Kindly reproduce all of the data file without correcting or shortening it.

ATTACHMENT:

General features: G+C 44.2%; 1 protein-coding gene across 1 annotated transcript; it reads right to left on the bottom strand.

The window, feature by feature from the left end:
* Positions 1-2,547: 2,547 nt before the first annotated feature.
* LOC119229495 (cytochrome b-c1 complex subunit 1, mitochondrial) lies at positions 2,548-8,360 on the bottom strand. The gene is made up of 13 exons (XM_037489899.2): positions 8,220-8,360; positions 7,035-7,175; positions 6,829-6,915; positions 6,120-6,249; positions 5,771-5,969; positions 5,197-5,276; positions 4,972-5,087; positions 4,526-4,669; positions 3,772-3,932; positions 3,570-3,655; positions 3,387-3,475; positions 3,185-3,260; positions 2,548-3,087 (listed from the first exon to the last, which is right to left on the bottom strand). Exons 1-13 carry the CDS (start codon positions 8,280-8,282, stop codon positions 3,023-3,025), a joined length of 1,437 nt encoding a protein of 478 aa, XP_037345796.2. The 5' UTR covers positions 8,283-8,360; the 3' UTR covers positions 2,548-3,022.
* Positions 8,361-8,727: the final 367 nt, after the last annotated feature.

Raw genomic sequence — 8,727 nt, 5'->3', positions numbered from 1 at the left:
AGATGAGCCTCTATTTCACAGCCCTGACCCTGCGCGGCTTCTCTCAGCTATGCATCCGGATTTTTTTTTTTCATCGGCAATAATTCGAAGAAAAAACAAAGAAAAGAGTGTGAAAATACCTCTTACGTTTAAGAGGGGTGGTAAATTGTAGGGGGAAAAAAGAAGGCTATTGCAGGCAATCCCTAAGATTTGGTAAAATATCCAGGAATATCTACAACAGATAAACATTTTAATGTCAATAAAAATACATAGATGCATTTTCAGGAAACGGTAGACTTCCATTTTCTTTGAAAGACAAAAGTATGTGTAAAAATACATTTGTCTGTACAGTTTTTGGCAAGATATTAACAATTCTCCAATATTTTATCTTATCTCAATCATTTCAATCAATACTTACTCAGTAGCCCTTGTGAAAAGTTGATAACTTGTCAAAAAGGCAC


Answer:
General features: G+C 44.2%; 1 protein-coding gene across 1 annotated transcript; it reads right to left on the bottom strand.

The window, feature by feature from the left end:
* Positions 1-2,547: 2,547 nt before the first annotated feature.
* LOC119229495 (cytochrome b-c1 complex subunit 1, mitochondrial) lies at positions 2,548-8,360 on the bottom strand. The gene is made up of 13 exons (XM_037489899.2): positions 8,220-8,360; positions 7,035-7,175; positions 6,829-6,915; positions 6,120-6,249; positions 5,771-5,969; positions 5,197-5,276; positions 4,972-5,087; positions 4,526-4,669; positions 3,772-3,932; positions 3,570-3,655; positions 3,387-3,475; positions 3,185-3,260; positions 2,548-3,087 (listed from the first exon to the last, which is right to left on the bottom strand). Exons 1-13 carry the CDS (start codon positions 8,280-8,282, stop codon positions 3,023-3,025), a joined length of 1,437 nt encoding a protein of 478 aa, XP_037345796.2. The 5' UTR covers positions 8,283-8,360; the 3' UTR covers positions 2,548-3,022.
* Positions 8,361-8,727: the final 367 nt, after the last annotated feature.

Raw genomic sequence — 8,727 nt, 5'->3', positions numbered from 1 at the left:
AGATGAGCCTCTATTTCACAGCCCTGACCCTGCGCGGCTTCTCTCAGCTATGCATCCGGATTTTTTTTTTTCATCGGCAATAATTCGAAGAAAAAACAAAGAAAAGAGTGTGAAAATACCTCTTACGTTTAAGAGGGGTGGTAAATTGTAGGGGGAAAAAAGAAGGCTATTGCAGGCAATCCCTAAGATTTGGTAAAATATCCAGGAATATCTACAACAGATAAACATTTTAATGTCAATAAAAATACATAGATGCATTTTCAGGAAACGGTAGACTTCCATTTTCTTTGAAAGACAAAAGTATGTGTAAAAATACATTTGTCTGTACAGTTTTTGGCAAGATATTAACAATTCTCCAATATTTTATCTTATCTCAATCATTTCAATCAATACTTACTCAGTAGCCCTTGTGAAAAGTTGATAACTTGTCAAAAAGGCAC